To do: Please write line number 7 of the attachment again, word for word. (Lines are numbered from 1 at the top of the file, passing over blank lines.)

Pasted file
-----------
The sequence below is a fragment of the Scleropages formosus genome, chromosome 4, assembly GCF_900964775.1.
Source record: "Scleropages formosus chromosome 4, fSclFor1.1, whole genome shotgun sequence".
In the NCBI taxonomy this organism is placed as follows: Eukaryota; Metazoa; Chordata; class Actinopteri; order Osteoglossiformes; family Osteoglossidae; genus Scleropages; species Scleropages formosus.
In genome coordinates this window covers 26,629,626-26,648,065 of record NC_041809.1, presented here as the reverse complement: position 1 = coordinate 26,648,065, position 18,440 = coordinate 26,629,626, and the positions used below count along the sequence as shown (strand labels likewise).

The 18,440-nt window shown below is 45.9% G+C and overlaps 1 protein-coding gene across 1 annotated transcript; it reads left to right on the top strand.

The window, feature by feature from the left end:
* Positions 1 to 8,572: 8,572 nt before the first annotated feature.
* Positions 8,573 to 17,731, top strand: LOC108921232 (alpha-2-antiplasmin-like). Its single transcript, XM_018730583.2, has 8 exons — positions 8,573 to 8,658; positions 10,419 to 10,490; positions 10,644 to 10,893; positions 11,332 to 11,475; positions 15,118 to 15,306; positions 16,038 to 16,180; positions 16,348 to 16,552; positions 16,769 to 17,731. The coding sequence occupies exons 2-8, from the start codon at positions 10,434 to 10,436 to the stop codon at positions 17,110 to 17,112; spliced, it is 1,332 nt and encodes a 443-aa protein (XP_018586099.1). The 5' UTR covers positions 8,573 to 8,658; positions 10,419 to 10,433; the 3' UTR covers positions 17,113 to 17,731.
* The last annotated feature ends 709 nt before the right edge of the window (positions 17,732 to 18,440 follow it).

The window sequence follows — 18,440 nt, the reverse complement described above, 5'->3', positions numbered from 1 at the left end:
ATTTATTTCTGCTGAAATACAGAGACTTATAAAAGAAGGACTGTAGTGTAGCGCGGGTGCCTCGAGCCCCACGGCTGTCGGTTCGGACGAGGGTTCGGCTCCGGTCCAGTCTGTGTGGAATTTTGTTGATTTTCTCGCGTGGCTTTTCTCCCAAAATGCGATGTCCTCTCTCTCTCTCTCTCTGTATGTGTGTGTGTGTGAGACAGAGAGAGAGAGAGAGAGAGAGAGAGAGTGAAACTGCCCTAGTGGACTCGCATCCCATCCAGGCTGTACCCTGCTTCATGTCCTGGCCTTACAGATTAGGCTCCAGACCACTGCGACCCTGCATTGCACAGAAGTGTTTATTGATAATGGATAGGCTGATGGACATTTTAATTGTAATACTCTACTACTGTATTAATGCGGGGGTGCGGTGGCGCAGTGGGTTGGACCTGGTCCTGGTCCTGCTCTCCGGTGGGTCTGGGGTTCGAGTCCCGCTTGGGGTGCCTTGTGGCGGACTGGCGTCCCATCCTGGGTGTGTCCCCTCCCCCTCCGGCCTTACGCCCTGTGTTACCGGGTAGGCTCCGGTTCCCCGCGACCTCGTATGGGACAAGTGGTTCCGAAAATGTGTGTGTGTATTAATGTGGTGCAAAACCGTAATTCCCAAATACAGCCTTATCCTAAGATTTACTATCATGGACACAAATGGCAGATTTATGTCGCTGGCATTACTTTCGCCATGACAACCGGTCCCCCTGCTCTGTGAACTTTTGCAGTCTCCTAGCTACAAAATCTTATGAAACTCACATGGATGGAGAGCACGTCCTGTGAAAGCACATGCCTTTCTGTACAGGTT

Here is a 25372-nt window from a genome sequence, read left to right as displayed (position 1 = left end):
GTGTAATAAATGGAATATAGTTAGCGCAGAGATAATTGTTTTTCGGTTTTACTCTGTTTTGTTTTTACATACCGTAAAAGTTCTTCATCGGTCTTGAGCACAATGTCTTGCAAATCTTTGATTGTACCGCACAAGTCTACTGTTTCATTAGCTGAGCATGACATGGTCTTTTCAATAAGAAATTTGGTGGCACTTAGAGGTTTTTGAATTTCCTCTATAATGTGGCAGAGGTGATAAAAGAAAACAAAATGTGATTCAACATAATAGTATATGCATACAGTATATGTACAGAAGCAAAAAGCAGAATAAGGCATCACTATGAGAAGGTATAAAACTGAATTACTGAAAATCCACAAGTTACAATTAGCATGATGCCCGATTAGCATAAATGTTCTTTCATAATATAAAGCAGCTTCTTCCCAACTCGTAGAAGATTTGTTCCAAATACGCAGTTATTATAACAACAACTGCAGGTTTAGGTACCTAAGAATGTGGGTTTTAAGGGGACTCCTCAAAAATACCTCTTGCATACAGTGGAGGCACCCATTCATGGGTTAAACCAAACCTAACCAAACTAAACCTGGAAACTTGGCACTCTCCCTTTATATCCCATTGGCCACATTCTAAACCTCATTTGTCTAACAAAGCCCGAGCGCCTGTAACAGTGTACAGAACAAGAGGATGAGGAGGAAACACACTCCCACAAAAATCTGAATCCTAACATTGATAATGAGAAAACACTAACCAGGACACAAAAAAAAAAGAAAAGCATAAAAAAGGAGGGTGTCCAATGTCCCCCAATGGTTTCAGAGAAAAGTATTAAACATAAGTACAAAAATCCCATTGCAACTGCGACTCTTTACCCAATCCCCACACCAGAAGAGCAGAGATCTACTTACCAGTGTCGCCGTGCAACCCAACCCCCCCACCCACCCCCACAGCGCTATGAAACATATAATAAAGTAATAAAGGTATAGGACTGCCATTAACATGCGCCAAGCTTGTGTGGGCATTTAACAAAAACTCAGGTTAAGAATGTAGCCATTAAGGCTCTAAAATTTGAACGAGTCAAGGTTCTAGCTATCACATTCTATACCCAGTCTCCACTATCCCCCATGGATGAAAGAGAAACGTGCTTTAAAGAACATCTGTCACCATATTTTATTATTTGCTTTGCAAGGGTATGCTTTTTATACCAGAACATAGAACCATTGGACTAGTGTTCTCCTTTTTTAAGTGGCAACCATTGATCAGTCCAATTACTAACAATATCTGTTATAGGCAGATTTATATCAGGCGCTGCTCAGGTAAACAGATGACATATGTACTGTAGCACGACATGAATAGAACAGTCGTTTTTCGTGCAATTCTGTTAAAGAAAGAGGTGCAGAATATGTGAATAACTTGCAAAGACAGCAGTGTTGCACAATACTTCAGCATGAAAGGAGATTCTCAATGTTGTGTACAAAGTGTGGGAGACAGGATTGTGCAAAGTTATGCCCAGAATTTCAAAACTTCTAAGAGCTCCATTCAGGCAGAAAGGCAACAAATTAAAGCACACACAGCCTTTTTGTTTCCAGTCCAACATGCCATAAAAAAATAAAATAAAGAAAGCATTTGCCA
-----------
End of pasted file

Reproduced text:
* Positions 1 to 8,572: 8,572 nt before the first annotated feature.